No rational individual can overlook the note he left explaining what he was seeking. He went into the wilderness, in his own words, to stage "the climatic battle to kill the false being within.'' Tramp obviously wasn't searching for anything. He was running from something, possibly almost everything.

"No longer to be poisoned by civilization,'' he wrote, "he flees, and walks alone upon the land to become lost in the wild.''

Note the third-person reference to himself there. It's a textbook signal for schizophrenia.

Lost is a good place to be if you suffer from this particular mental illness too. Lost is a place removed from all the outside stimuli that make life horribly, and sometimes dangerously, confusing for a schizophrenic.

Normal people lack the desire to become lost in the wild. Normal people use maps, compasses and GPS devices to avoid becoming lost in the wild.

Over the decades, I've met a lot of the young men who've gone off to the wilderness to search for meaning or, just as often, adventure. They didn't change their names, try to forge new identities or contemplate killing a "false being within.''

A few of them, myself included, did turn their backs on civilization for days, weeks, months or years -- but not because we were fleeing from it. No, we were seeking a world that existed long ago. Some of us still run to that place on a regular basis. It is good to stay in touch with the land. Just as it is good to remind oneself how comfortable and easy it has become to live in the 21st century.

People who change their names and run into the Alaska wilderness to escape have different reasons. Offhand, I can only even think of a few -- "Tramp," aka Chris McCandless, staved to death; Timothy Treadwell, aka Tim Dexter; got eaten by a bear; and Papa Pilgrim, aka Robert Hale, went to jail for incest. Among this trio, Hale at least had a legitimate reason for changing his name. He was fleeing a shady past.

McCandless was emerging from his teen years into early adulthood -- the time adult-onset schizophrenia is known to hit a number of young men -- when he changed his name, ran away from his family and friends and started acting strangely. When Jon Krakauer constructed the myth of Tramp in the book "Into the Wild,'' he tried to portray these behaviors as part of an edgy but normal search for self.

All of that literary claptrap can be summed up in one sentence:
When you abandon your car and burn your money, as McCandless did, you aren't searching for yourself; you've lost yourself.

I feel sorry for Tramp. I feel even more sorry for those who buy the myth of "Into the Wild.''

That Krakauer managed to maneuver his way around Tramp's obvious insanity to mold McCandless into something of a folk hero is a tribute to his skill as a writer. Krakauer took a poor misfortunate prone to paranoia, someone who left a note talking about his desire to kill the "false being within,'' someone who managed to starve to death in a deserted bus not far off the George Parks Highway, and made the guy into a celebrity.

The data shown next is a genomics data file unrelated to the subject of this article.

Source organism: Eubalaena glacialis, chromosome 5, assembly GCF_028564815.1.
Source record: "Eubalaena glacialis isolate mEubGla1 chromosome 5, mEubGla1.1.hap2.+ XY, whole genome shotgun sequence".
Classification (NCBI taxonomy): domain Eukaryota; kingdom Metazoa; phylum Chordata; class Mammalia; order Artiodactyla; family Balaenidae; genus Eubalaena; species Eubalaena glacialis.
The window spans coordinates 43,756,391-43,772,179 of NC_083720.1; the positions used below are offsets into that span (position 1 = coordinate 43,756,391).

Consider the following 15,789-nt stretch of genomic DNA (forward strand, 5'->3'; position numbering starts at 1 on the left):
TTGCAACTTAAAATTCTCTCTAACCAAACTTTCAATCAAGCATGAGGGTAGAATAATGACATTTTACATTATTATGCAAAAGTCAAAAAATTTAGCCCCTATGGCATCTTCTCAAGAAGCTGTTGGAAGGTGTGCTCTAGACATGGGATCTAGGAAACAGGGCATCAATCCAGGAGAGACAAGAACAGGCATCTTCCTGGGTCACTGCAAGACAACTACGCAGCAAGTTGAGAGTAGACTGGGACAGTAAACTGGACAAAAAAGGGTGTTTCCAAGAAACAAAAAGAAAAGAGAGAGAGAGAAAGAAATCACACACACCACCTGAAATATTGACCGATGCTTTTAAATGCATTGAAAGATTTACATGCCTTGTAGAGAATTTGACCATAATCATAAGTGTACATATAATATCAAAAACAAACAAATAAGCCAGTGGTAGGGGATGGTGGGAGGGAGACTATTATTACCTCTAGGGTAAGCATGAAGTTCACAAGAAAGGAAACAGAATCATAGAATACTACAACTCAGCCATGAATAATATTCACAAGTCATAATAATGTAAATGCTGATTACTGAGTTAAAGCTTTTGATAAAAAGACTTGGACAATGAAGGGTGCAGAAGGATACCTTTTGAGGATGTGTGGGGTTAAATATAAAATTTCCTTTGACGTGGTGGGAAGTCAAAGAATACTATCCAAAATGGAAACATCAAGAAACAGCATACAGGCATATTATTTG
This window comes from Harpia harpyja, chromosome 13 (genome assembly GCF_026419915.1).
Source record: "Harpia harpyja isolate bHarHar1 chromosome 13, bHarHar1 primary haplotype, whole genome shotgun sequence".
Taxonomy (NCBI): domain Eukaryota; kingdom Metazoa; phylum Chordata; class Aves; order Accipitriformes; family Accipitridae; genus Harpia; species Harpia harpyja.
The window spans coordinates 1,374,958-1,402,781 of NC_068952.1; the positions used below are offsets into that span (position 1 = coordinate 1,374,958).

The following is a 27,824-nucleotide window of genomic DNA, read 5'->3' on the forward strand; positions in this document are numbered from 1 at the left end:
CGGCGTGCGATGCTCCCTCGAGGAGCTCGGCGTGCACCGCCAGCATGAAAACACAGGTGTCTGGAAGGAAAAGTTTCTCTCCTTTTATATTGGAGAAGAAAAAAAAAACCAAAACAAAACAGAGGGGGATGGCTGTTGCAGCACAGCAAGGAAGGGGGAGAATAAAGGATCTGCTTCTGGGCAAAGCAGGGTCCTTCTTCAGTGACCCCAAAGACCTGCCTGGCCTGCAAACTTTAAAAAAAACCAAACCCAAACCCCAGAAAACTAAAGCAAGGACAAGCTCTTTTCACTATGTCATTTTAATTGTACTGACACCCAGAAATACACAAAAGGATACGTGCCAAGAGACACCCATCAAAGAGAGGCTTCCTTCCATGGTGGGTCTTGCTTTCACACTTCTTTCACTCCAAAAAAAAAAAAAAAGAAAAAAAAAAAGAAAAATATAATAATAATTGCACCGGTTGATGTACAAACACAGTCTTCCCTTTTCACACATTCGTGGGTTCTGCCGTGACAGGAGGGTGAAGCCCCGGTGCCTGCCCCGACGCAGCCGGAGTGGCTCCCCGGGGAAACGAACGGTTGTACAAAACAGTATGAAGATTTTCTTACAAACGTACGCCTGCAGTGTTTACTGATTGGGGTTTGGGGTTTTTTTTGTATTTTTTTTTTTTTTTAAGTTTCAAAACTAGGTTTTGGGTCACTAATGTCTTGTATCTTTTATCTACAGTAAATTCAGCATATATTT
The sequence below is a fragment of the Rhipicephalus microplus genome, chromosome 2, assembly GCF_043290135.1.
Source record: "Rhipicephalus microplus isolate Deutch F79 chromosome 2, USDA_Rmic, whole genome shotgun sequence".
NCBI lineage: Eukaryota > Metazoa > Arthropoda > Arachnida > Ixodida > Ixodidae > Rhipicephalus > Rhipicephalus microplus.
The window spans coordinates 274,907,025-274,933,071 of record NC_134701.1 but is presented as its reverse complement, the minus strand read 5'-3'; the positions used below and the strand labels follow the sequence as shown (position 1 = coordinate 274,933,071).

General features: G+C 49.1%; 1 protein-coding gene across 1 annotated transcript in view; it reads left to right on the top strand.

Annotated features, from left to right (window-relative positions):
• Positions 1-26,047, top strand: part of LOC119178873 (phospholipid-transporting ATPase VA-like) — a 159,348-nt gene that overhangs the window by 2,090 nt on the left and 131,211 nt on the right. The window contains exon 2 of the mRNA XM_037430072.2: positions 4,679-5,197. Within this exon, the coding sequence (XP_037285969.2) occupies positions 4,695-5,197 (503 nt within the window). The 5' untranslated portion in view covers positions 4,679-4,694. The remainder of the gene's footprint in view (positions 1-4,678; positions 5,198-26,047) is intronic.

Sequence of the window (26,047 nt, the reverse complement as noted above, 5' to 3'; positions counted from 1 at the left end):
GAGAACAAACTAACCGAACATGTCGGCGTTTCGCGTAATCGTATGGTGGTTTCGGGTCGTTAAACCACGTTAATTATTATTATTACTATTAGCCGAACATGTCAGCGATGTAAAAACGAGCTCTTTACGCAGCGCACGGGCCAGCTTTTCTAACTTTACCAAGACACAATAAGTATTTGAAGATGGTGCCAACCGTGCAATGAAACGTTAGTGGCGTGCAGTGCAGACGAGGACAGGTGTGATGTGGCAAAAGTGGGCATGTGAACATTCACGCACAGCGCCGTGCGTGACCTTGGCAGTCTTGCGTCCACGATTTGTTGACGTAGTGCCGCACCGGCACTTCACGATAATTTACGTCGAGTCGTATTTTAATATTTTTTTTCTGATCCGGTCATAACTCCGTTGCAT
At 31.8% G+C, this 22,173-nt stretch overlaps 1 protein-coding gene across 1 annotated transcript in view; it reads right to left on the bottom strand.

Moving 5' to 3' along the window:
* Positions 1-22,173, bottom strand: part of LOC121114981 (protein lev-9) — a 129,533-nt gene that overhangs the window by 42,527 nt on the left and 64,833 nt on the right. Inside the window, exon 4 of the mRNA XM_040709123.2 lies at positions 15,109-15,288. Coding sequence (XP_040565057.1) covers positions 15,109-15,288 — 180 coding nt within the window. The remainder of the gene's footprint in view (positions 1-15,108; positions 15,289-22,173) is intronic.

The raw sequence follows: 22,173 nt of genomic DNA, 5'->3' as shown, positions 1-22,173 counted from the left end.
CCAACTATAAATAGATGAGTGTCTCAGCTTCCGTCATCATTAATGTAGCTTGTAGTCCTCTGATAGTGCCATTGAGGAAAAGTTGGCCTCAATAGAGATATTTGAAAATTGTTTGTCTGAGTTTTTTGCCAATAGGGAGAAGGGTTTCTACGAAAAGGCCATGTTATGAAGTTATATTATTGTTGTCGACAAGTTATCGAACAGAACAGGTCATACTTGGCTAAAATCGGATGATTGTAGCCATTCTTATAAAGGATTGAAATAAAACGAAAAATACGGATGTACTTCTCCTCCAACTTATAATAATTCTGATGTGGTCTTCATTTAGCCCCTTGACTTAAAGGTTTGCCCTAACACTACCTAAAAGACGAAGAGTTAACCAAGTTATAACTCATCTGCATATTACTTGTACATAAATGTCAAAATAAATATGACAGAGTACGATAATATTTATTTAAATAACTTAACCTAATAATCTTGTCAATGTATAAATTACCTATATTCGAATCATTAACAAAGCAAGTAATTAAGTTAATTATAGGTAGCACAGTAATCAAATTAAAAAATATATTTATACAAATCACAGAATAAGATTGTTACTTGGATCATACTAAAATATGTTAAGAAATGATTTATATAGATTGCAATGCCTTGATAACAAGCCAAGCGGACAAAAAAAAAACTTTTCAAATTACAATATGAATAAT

Why the author did that should be obvious. He wanted to write a story that would sell.

There's nothing wrong with that.

Everything is economics, as Karl Marx long ago observed. It's hard to make a living as a writer in America. I admire Krakauer for doing so, and he is a fine writer.

And for all I know, he even managed to convince himself there was truth in the story he was telling. The way he clings to the idea that some poisonous seeds -- or a fungus growing on them -- killed Tramp would make it appear he truly wants to believe death was the fault of misguided food gathering instead of a descent into psychosis.

If only it were so.

Canadian Marc Paterson was among those who made a pilgrimage to Tramp's bus this year.

"Paterson had planned to spend three weeks at the bus, bringing in only a 10-pound bag of rice for food, just as McCandless did in 1992 for his four-month experience,'' wrote Robyn Doolittle of The Toronto Star. "Becoming bored of rice and scared of bears, Paterson lasted three days.''

He gave up on going into the wild and hiked back to the highway.

Why? Because as goofy as he might have been, he wasn't completely crazy.

Study up a bit on schizophrenia, then go read Krakauer's book (which is, by the way, really more about Krakauer than McCandless) and note the signs.

How Sean Penn could have overlooked them when he read the book makes one wonder. But he went a step beyond Krakauer. He dropped Krakauer's soul-searching from the story and made a goofy, sympathetic movie about poor 'Tramp killing himself on that journey to find the meaning of life.

Maybe Penn is as foolish and naive as some of his right-wing critics believe. Maybe he was greedy for money, though he would appear to have all any reasonable person would want.

If you haven't seen the movie, here's a quick plot summary:
The wilderness is wonderful. The city is evil. But don't go to the wilderness because it will kill you.

To which, any smart Alaska tourism promoter will add the caveat -- don't go unless you hire a guide.

My advice would be simpler: Don't go unless you know what you're doing. But that's wasted advice, too, because the people who need it not only won't listen, they are incapable of listening.

That's why, long before Tramp showed up here to die, Johnny Waterman walked off into the vast of Mount McKinley never to be seen again.

A crazed Alaska climber, Waterman walked 180 miles north into the wild from near Anchorage. He struggled through alders and up glaciers to reach the Sheldon Amphitheater. He left a note in the hut there that said only "3/13/81 My Last Kiss. 1:42 p.m." He was last seen wandering up a heavily crevassed route along the Ruth Glacier toward the summit.

His corpse is still out there somewhere waiting to be found.

When it is, maybe someone can write a book and make a movie eulogizing him. He was searching for something too. It's anyone's guess as to what. It's hard enough to figure out what's going on in the human brain when the wiring is working right, but a good writer can always make something up.